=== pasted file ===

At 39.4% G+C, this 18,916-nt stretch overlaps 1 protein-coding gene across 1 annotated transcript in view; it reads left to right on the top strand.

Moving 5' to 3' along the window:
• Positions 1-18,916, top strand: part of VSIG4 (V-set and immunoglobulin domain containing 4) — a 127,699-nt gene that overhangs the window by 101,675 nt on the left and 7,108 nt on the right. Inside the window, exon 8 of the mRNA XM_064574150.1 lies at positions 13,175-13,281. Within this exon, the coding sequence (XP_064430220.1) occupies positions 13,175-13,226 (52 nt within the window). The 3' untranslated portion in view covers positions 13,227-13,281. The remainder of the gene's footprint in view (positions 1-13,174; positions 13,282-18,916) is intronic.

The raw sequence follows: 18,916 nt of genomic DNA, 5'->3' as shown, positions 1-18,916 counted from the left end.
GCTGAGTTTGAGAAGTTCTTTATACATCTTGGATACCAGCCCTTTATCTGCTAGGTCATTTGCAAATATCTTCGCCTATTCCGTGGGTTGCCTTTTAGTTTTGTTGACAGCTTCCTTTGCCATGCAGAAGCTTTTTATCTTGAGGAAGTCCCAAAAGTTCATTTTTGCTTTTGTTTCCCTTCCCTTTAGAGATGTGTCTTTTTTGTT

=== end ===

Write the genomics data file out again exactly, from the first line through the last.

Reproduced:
At 39.4% G+C, this 18,916-nt stretch overlaps 1 protein-coding gene across 1 annotated transcript in view; it reads left to right on the top strand.

Moving 5' to 3' along the window:
• Positions 1-18,916, top strand: part of VSIG4 (V-set and immunoglobulin domain containing 4) — a 127,699-nt gene that overhangs the window by 101,675 nt on the left and 7,108 nt on the right. Inside the window, exon 8 of the mRNA XM_064574150.1 lies at positions 13,175-13,281. Within this exon, the coding sequence (XP_064430220.1) occupies positions 13,175-13,226 (52 nt within the window). The 3' untranslated portion in view covers positions 13,227-13,281. The remainder of the gene's footprint in view (positions 1-13,174; positions 13,282-18,916) is intronic.

The raw sequence follows: 18,916 nt of genomic DNA, 5'->3' as shown, positions 1-18,916 counted from the left end.
GCTGAGTTTGAGAAGTTCTTTATACATCTTGGATACCAGCCCTTTATCTGCTAGGTCATTTGCAAATATCTTCGCCTATTCCGTGGGTTGCCTTTTAGTTTTGTTGACAGCTTCCTTTGCCATGCAGAAGCTTTTTATCTTGAGGAAGTCCCAAAAGTTCATTTTTGCTTTTGTTTCCCTTCCCTTTAGAGATGTGTCTTTTTTGTT